Beyond Stingray Bay lies Thunder Point and a series of coastal nature reserves that stretch more than 20km west to Port Fairy. This pristine littoral brings together all the features that make the Warrnambool coastline one of the most picturesque in Victoria — outcrops of weathered sandstone, lava reefs and platforms honeycombed by crystal clear rock pools flushed by Southern Ocean swells, coves laced with beaches of crushed shells, and a long golden strand backed by towering sand dunes. Somewhere along this surf-misted shore lie the remains of the fabled ‘Mahogany Ship’, a 16th century caravel that may prove the popular theory that Portuguese mariners explored Australia’s southern coast 250 years before James Cook.

ABORIGINAL HERITAGE

Warrnambool lies within the traditional country of the Kirrae Whurrong nation, whose 21 clans occupied an area of 5000sqkm from the Otway Ranges to the adjoining lands of the Maar and Eastern Gunditjmara people around Port Fairy. The shared tribal border through the Merri-Hopkins catchment was a place for gathering and sharing food and resources. Far from dividing them, it brought the clans together for trade, ceremonies and celebrations of their natural environment. The lower reaches and estuary of the Merri were popular food gathering and living areas, and midden sites at Thunder Point are registered on the National Estate.

EUROPEAN SETTLEMENT

Lady Bay was charted, and its prominent features named by a procession of early mariners — James Grant (1800), Matthew Flinders and Nicolas Baudin (both in 1802). In their wake followed itinerant whalers and seal hunters, who used the sheltered bay until the 1830s to process their catch and repair boats.

Pastoral development of the area began in the late 1830s as pioneers began to take advantage of the bay’s natural harbour. The town grew rapidly during the 1840s and 1850s and developed a boisterous maritime trade through the export of agricultural products and the import of supplies and immigrants bound for the inland goldfields. It was officially proclaimed as a port of entry and clearance in 1855.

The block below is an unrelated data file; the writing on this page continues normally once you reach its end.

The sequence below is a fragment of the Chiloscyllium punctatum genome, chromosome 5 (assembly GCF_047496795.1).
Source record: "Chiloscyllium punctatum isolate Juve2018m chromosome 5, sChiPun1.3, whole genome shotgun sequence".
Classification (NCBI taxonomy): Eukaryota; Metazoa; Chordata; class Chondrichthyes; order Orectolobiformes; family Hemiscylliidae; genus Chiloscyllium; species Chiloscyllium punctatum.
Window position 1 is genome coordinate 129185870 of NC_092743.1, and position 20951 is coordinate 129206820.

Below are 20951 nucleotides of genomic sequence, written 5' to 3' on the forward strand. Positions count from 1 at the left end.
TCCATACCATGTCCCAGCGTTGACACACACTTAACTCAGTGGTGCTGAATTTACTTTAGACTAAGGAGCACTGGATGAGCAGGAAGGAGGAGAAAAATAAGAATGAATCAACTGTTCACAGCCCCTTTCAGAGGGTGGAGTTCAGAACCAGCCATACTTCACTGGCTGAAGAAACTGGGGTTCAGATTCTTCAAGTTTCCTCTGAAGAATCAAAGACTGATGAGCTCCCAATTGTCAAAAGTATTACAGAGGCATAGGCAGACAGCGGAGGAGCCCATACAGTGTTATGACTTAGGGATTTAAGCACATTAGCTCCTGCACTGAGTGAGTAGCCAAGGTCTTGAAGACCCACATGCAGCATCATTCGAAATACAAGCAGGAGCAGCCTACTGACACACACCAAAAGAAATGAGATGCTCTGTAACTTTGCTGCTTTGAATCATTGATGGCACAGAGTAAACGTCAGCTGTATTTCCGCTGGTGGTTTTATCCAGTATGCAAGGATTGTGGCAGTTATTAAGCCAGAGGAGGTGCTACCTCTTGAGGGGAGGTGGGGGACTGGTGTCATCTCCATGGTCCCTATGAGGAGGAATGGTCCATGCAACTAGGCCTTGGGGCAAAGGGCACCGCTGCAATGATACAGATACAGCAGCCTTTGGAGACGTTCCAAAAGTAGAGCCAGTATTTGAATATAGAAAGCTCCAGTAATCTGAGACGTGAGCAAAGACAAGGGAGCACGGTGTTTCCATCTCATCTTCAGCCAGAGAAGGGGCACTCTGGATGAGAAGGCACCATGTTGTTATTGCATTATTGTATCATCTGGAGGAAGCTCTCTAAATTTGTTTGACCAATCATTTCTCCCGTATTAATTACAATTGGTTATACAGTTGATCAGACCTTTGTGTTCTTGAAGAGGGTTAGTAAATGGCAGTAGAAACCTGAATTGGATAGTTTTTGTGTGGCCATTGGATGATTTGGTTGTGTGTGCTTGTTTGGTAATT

MIXED MARITIME FORTUNES

The first jetty and breakwater were built in 1850 but silting at the river entrance and town foreshore posed difficulties for navigation that prompted the construction of lighthouses on Middle Island and Lady Bay Beach. These were later moved to Flagstaff Hill to act as leading lights for entry to the treacherous and shallow harbour. Lady Bay was also exposed to south-easterly storms that wrecked fifteen ships by the turn of the century.

Nevertheless, Warrnambool prospered and, during the 1870s, became the dominant port in the Western District, outstripping both Portland and Port Fairy in trade volume and customs revenue. By the 1880s, the Port of Warrnambool was a regular stop on the coastal steamer route and was handling more cargo than the Port of Melbourne, aided by the establishment of a local wool mill and several cheese and butter factories.

Around this time, the government reserve on Flagstaff Hill was fortified and a battery of guns installed as part of a general upgrade of the colony’s coastal defences amid fears of a Russian invasion. The fortifications and guns were restored after the complex was integrated into the Flagstaff Hill Maritime Museum, which opened in 1975.